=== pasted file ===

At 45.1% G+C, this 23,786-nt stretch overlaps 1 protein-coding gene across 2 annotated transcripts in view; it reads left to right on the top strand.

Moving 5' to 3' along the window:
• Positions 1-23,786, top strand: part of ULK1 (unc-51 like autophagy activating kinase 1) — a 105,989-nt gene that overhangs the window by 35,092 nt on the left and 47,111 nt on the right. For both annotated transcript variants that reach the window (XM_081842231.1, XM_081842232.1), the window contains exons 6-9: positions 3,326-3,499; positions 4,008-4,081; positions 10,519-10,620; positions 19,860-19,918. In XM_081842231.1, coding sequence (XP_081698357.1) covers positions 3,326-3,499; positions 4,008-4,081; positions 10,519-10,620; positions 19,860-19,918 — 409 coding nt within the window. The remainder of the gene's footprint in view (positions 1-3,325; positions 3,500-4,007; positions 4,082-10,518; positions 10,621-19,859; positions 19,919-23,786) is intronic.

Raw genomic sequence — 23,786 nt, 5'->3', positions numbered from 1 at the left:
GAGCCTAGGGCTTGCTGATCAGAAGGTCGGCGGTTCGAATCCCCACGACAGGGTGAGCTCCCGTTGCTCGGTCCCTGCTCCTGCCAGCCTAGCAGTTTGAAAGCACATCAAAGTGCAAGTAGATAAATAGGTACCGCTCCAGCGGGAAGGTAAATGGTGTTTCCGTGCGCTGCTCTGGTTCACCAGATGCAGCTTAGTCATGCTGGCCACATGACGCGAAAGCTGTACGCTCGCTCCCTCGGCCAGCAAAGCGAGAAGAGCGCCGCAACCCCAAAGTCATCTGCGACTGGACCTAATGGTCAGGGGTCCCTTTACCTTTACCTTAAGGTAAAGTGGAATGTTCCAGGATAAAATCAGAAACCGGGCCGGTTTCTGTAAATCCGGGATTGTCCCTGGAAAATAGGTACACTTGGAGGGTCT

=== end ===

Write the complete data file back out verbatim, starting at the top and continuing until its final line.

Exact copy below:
At 45.1% G+C, this 23,786-nt stretch overlaps 1 protein-coding gene across 2 annotated transcripts in view; it reads left to right on the top strand.

Moving 5' to 3' along the window:
• Positions 1-23,786, top strand: part of ULK1 (unc-51 like autophagy activating kinase 1) — a 105,989-nt gene that overhangs the window by 35,092 nt on the left and 47,111 nt on the right. For both annotated transcript variants that reach the window (XM_081842231.1, XM_081842232.1), the window contains exons 6-9: positions 3,326-3,499; positions 4,008-4,081; positions 10,519-10,620; positions 19,860-19,918. In XM_081842231.1, coding sequence (XP_081698357.1) covers positions 3,326-3,499; positions 4,008-4,081; positions 10,519-10,620; positions 19,860-19,918 — 409 coding nt within the window. The remainder of the gene's footprint in view (positions 1-3,325; positions 3,500-4,007; positions 4,082-10,518; positions 10,621-19,859; positions 19,919-23,786) is intronic.

Raw genomic sequence — 23,786 nt, 5'->3', positions numbered from 1 at the left:
GAGCCTAGGGCTTGCTGATCAGAAGGTCGGCGGTTCGAATCCCCACGACAGGGTGAGCTCCCGTTGCTCGGTCCCTGCTCCTGCCAGCCTAGCAGTTTGAAAGCACATCAAAGTGCAAGTAGATAAATAGGTACCGCTCCAGCGGGAAGGTAAATGGTGTTTCCGTGCGCTGCTCTGGTTCACCAGATGCAGCTTAGTCATGCTGGCCACATGACGCGAAAGCTGTACGCTCGCTCCCTCGGCCAGCAAAGCGAGAAGAGCGCCGCAACCCCAAAGTCATCTGCGACTGGACCTAATGGTCAGGGGTCCCTTTACCTTTACCTTAAGGTAAAGTGGAATGTTCCAGGATAAAATCAGAAACCGGGCCGGTTTCTGTAAATCCGGGATTGTCCCTGGAAAATAGGTACACTTGGAGGGTCT